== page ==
BUSINESS angels have increased the support they provide to potential high-growth firms in Scotland by 10%, according to figures which highlight their growing importance to the economic development effort.
Linc Scotland, the association of networks of angels and individual investors, said members invested £22.4 million in companies during the year to June, compared with £20.4m in the preceding period.
The funding was split between 64 companies in the latest period, up from 61. This suggests that members of LINC Scotland still found plenty of investment opportunities that met their demanding criteria despite the uncertain economic environment.
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Including well-known syndicates like Archangel and Par Equity, members of the association provide risk capital for early-stage firms which they believe have the potential to achieve rapid growth.
Many have focused considerable attention in areas like software development, in which firms have faced challenges recently. Some corporations have cut back spending on new systems.
David Grahame, chief executive of LINC Scotland, said: “It is reassuring to see that in spite of the global economic challenges, angel groups are continuing to support some of the country’s most promising prospects through these tough times.”
The money that is provided by angels has become increasingly valuable lately.
In recent years angels have had to pick up the slack that has been left following the decision of many private equity firms to shift their focus from providing venture capital for early-stage firms to doing bigger deals involving established firms.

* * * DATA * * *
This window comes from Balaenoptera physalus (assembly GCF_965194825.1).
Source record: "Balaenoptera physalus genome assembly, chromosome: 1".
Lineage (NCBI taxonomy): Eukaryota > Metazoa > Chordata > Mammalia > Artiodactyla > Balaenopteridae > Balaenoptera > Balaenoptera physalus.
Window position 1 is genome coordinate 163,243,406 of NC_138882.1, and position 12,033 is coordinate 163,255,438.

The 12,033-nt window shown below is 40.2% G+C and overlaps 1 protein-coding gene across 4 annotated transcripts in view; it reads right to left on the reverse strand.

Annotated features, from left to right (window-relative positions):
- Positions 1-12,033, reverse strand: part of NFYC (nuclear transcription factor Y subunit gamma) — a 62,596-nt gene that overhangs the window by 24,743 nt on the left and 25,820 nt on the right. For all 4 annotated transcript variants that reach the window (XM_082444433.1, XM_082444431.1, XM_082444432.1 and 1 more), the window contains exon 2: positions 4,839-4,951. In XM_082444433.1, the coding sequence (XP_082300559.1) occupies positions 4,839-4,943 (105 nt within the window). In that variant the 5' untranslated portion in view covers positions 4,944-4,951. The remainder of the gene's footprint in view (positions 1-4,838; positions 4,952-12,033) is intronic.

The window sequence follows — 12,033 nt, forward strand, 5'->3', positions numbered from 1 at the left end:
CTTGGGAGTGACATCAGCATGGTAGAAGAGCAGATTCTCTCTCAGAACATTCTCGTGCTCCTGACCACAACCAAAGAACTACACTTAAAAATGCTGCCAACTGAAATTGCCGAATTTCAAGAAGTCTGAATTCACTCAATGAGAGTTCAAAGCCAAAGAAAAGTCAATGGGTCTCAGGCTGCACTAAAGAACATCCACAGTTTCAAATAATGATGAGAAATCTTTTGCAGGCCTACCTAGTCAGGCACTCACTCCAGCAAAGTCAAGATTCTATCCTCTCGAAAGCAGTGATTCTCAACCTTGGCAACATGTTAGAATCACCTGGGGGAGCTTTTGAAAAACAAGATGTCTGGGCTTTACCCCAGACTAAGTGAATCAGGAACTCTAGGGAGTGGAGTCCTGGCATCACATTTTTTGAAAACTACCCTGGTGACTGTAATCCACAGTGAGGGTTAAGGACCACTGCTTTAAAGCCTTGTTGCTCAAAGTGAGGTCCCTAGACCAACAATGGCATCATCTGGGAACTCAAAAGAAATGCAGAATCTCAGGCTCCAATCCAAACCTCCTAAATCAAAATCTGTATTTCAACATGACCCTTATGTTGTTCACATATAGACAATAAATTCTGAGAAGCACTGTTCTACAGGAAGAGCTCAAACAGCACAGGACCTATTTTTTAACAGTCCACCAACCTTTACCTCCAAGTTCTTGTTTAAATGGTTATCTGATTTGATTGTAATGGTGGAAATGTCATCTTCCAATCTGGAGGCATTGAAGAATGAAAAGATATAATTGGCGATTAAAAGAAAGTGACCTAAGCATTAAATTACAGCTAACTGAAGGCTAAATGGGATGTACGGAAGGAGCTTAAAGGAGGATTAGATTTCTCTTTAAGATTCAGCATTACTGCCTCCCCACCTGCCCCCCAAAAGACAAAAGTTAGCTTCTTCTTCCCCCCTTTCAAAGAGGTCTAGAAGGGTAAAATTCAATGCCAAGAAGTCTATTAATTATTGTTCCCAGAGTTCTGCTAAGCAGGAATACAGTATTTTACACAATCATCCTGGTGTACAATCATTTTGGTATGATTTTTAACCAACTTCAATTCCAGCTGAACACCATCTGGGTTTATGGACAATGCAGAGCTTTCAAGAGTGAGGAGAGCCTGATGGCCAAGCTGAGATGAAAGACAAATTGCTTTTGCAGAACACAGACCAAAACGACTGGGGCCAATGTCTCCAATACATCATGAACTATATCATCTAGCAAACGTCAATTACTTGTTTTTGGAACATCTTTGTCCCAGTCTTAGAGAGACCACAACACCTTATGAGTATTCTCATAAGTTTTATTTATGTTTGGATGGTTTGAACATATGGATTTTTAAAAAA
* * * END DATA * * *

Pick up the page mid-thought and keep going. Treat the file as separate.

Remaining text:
Experts in early-stage finance have been complaining for some time that young firms have been finding it increasingly difficult to get bank funding.
Angels are also being required to leave their money invested longer than used to be the norm. Volatile stock market conditions have made it harder for angels to achieve exits through the floating of firms they are invested in.
Corporations have reduced mergers and acquisitions activity. In the latest year £19.1m, 85%, of the total provided by Linc members, was used to provide “follow-on” investments in firms that were already in the portfolios of the angels concerned.
In the preceding year £13m, 65% of the total, was used for follow-ons.
In the latest year Linc members added 15 companies to their portfolios. They provided a total of £3.3m for these. In the preceding year they provided £7.2m in total for 25 “new” investee firms.
The money provided by private angel investors can help companies to win support from other funders, to help share the risk involved. In the year to June investments made by Linc Scotland members were supported by £7.7m public funding, from bodies like the Scottish CoInvestment Fund. In the preceding year public bodies invested £9.1m.